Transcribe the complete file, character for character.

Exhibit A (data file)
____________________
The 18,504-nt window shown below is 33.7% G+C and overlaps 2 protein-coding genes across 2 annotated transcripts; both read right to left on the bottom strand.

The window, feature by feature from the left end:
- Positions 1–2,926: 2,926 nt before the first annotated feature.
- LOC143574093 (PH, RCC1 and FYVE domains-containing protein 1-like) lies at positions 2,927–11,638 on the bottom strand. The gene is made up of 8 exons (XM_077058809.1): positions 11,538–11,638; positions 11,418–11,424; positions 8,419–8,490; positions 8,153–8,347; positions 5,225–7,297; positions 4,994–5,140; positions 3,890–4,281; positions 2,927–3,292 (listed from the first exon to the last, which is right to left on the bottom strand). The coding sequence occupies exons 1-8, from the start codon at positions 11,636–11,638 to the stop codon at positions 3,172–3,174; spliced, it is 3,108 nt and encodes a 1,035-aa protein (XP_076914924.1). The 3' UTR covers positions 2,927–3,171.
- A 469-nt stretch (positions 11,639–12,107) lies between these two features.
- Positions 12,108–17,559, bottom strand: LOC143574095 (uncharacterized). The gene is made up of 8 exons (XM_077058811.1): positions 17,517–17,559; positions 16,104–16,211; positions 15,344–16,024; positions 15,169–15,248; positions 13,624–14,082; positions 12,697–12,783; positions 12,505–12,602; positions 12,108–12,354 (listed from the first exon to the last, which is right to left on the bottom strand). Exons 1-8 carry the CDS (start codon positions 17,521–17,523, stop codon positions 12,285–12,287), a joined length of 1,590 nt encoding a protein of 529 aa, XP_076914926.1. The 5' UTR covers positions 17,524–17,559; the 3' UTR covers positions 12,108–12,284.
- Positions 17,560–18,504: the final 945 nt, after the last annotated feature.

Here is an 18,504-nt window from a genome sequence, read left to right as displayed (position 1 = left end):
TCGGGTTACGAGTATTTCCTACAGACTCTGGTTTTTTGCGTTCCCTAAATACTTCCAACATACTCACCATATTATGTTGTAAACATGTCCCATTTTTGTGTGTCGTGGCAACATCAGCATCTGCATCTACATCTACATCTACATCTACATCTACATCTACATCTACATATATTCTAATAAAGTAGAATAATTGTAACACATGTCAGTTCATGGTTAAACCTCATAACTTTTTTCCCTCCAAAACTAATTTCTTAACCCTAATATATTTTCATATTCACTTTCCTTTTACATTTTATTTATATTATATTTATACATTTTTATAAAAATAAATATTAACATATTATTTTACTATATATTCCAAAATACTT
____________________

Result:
The 18,504-nt window shown below is 33.7% G+C and overlaps 2 protein-coding genes across 2 annotated transcripts; both read right to left on the bottom strand.

The window, feature by feature from the left end:
- Positions 1–2,926: 2,926 nt before the first annotated feature.
- LOC143574093 (PH, RCC1 and FYVE domains-containing protein 1-like) lies at positions 2,927–11,638 on the bottom strand. The gene is made up of 8 exons (XM_077058809.1): positions 11,538–11,638; positions 11,418–11,424; positions 8,419–8,490; positions 8,153–8,347; positions 5,225–7,297; positions 4,994–5,140; positions 3,890–4,281; positions 2,927–3,292 (listed from the first exon to the last, which is right to left on the bottom strand). The coding sequence occupies exons 1-8, from the start codon at positions 11,636–11,638 to the stop codon at positions 3,172–3,174; spliced, it is 3,108 nt and encodes a 1,035-aa protein (XP_076914924.1). The 3' UTR covers positions 2,927–3,171.
- A 469-nt stretch (positions 11,639–12,107) lies between these two features.
- Positions 12,108–17,559, bottom strand: LOC143574095 (uncharacterized). The gene is made up of 8 exons (XM_077058811.1): positions 17,517–17,559; positions 16,104–16,211; positions 15,344–16,024; positions 15,169–15,248; positions 13,624–14,082; positions 12,697–12,783; positions 12,505–12,602; positions 12,108–12,354 (listed from the first exon to the last, which is right to left on the bottom strand). Exons 1-8 carry the CDS (start codon positions 17,521–17,523, stop codon positions 12,285–12,287), a joined length of 1,590 nt encoding a protein of 529 aa, XP_076914926.1. The 5' UTR covers positions 17,524–17,559; the 3' UTR covers positions 12,108–12,284.
- Positions 17,560–18,504: the final 945 nt, after the last annotated feature.

Here is an 18,504-nt window from a genome sequence, read left to right as displayed (position 1 = left end):
TCGGGTTACGAGTATTTCCTACAGACTCTGGTTTTTTGCGTTCCCTAAATACTTCCAACATACTCACCATATTATGTTGTAAACATGTCCCATTTTTGTGTGTCGTGGCAACATCAGCATCTGCATCTACATCTACATCTACATCTACATCTACATCTACATCTACATATATTCTAATAAAGTAGAATAATTGTAACACATGTCAGTTCATGGTTAAACCTCATAACTTTTTTCCCTCCAAAACTAATTTCTTAACCCTAATATATTTTCATATTCACTTTCCTTTTACATTTTATTTATATTATATTTATACATTTTTATAAAAATAAATATTAACATATTATTTTACTATATATTCCAAAATACTT